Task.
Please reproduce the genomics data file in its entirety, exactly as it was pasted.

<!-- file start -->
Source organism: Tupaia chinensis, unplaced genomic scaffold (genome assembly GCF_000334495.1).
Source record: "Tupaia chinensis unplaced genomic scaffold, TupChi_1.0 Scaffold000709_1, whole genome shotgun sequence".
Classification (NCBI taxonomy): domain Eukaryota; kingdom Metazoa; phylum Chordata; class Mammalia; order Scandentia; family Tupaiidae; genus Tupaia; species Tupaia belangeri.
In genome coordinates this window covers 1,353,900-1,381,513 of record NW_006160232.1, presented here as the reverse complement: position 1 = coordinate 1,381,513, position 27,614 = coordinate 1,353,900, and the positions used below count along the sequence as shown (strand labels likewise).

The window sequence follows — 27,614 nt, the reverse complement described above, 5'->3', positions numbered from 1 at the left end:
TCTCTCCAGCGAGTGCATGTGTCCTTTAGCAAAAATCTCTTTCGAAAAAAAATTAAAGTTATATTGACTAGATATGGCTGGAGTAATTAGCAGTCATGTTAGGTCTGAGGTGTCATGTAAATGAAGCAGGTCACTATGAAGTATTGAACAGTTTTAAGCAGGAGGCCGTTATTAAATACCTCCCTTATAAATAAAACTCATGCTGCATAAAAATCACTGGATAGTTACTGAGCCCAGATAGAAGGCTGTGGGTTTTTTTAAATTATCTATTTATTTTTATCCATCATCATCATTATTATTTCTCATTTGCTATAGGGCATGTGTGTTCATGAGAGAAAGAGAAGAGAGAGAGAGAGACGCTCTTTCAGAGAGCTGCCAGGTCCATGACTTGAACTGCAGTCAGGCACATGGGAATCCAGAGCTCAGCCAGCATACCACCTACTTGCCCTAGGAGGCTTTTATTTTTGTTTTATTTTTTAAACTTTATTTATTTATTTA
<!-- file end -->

Source organism: Tupaia chinensis, unplaced genomic scaffold (genome assembly GCF_000334495.1).
Source record: "Tupaia chinensis unplaced genomic scaffold, TupChi_1.0 Scaffold000709_1, whole genome shotgun sequence".
Classification (NCBI taxonomy): domain Eukaryota; kingdom Metazoa; phylum Chordata; class Mammalia; order Scandentia; family Tupaiidae; genus Tupaia; species Tupaia belangeri.
In genome coordinates this window covers 1,353,900-1,381,513 of record NW_006160232.1, presented here as the reverse complement: position 1 = coordinate 1,381,513, position 27,614 = coordinate 1,353,900, and the positions used below count along the sequence as shown (strand labels likewise).

The window sequence follows — 27,614 nt, the reverse complement described above, 5'->3', positions numbered from 1 at the left end:
TCTCTCCAGCGAGTGCATGTGTCCTTTAGCAAAAATCTCTTTCGAAAAAAAATTAAAGTTATATTGACTAGATATGGCTGGAGTAATTAGCAGTCATGTTAGGTCTGAGGTGTCATGTAAATGAAGCAGGTCACTATGAAGTATTGAACAGTTTTAAGCAGGAGGCCGTTATTAAATACCTCCCTTATAAATAAAACTCATGCTGCATAAAAATCACTGGATAGTTACTGAGCCCAGATAGAAGGCTGTGGGTTTTTTTAAATTATCTATTTATTTTTATCCATCATCATCATTATTATTTCTCATTTGCTATAGGGCATGTGTGTTCATGAGAGAAAGAGAAGAGAGAGAGAGAGACGCTCTTTCAGAGAGCTGCCAGGTCCATGACTTGAACTGCAGTCAGGCACATGGGAATCCAGAGCTCAGCCAGCATACCACCTACTTGCCCTAGGAGGCTTTTATTTTTGTTTTATTTTTTAAACTTTATTTATTTATTTA